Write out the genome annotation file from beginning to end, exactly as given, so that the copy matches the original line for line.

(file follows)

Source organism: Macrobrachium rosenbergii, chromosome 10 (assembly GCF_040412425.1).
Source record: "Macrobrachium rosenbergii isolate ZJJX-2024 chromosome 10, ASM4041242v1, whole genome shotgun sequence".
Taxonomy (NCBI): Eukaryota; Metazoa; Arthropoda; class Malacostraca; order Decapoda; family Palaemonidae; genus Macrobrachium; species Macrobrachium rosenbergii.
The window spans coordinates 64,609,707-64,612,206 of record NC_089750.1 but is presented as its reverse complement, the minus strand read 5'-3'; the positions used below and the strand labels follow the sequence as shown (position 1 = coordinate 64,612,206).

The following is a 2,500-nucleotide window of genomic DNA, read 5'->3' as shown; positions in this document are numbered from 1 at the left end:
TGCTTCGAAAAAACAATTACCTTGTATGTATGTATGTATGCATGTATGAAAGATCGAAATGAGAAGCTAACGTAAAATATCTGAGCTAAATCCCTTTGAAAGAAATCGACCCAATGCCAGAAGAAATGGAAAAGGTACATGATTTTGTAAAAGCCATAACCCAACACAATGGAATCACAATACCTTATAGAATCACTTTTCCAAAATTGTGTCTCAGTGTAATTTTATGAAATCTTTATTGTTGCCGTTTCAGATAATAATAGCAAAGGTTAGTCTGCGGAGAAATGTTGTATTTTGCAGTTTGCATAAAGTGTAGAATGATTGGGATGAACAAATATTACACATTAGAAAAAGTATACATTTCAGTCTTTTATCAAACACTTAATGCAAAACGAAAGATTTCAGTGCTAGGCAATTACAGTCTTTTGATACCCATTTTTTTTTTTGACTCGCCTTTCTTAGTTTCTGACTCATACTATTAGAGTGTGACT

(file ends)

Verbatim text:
Source organism: Macrobrachium rosenbergii, chromosome 10 (assembly GCF_040412425.1).
Source record: "Macrobrachium rosenbergii isolate ZJJX-2024 chromosome 10, ASM4041242v1, whole genome shotgun sequence".
Taxonomy (NCBI): Eukaryota; Metazoa; Arthropoda; class Malacostraca; order Decapoda; family Palaemonidae; genus Macrobrachium; species Macrobrachium rosenbergii.
The window spans coordinates 64,609,707-64,612,206 of record NC_089750.1 but is presented as its reverse complement, the minus strand read 5'-3'; the positions used below and the strand labels follow the sequence as shown (position 1 = coordinate 64,612,206).

The following is a 2,500-nucleotide window of genomic DNA, read 5'->3' as shown; positions in this document are numbered from 1 at the left end:
TGCTTCGAAAAAACAATTACCTTGTATGTATGTATGTATGCATGTATGAAAGATCGAAATGAGAAGCTAACGTAAAATATCTGAGCTAAATCCCTTTGAAAGAAATCGACCCAATGCCAGAAGAAATGGAAAAGGTACATGATTTTGTAAAAGCCATAACCCAACACAATGGAATCACAATACCTTATAGAATCACTTTTCCAAAATTGTGTCTCAGTGTAATTTTATGAAATCTTTATTGTTGCCGTTTCAGATAATAATAGCAAAGGTTAGTCTGCGGAGAAATGTTGTATTTTGCAGTTTGCATAAAGTGTAGAATGATTGGGATGAACAAATATTACACATTAGAAAAAGTATACATTTCAGTCTTTTATCAAACACTTAATGCAAAACGAAAGATTTCAGTGCTAGGCAATTACAGTCTTTTGATACCCATTTTTTTTTTTGACTCGCCTTTCTTAGTTTCTGACTCATACTATTAGAGTGTGACT